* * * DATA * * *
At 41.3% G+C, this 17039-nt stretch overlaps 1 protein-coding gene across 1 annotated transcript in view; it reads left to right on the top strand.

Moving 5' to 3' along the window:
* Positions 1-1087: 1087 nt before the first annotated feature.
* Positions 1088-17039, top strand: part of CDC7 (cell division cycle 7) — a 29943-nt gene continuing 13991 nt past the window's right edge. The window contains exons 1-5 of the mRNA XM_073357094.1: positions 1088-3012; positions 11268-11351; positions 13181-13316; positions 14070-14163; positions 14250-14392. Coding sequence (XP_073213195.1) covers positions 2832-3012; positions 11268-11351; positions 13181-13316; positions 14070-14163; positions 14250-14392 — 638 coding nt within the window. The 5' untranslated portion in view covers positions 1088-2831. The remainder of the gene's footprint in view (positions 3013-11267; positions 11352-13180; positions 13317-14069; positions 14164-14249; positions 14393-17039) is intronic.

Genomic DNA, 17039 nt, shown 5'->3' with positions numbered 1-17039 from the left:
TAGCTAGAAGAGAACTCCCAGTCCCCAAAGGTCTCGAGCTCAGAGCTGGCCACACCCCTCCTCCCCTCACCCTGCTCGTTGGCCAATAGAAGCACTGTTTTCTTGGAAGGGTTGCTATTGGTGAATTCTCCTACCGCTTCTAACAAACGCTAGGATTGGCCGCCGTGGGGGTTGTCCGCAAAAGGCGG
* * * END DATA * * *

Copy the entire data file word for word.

At 41.3% G+C, this 17039-nt stretch overlaps 1 protein-coding gene across 1 annotated transcript in view; it reads left to right on the top strand.

Moving 5' to 3' along the window:
* Positions 1-1087: 1087 nt before the first annotated feature.
* Positions 1088-17039, top strand: part of CDC7 (cell division cycle 7) — a 29943-nt gene continuing 13991 nt past the window's right edge. The window contains exons 1-5 of the mRNA XM_073357094.1: positions 1088-3012; positions 11268-11351; positions 13181-13316; positions 14070-14163; positions 14250-14392. Coding sequence (XP_073213195.1) covers positions 2832-3012; positions 11268-11351; positions 13181-13316; positions 14070-14163; positions 14250-14392 — 638 coding nt within the window. The 5' untranslated portion in view covers positions 1088-2831. The remainder of the gene's footprint in view (positions 3013-11267; positions 11352-13180; positions 13317-14069; positions 14164-14249; positions 14393-17039) is intronic.

Genomic DNA, 17039 nt, shown 5'->3' with positions numbered 1-17039 from the left:
TAGCTAGAAGAGAACTCCCAGTCCCCAAAGGTCTCGAGCTCAGAGCTGGCCACACCCCTCCTCCCCTCACCCTGCTCGTTGGCCAATAGAAGCACTGTTTTCTTGGAAGGGTTGCTATTGGTGAATTCTCCTACCGCTTCTAACAAACGCTAGGATTGGCCGCCGTGGGGGTTGTCCGCAAAAGGCGG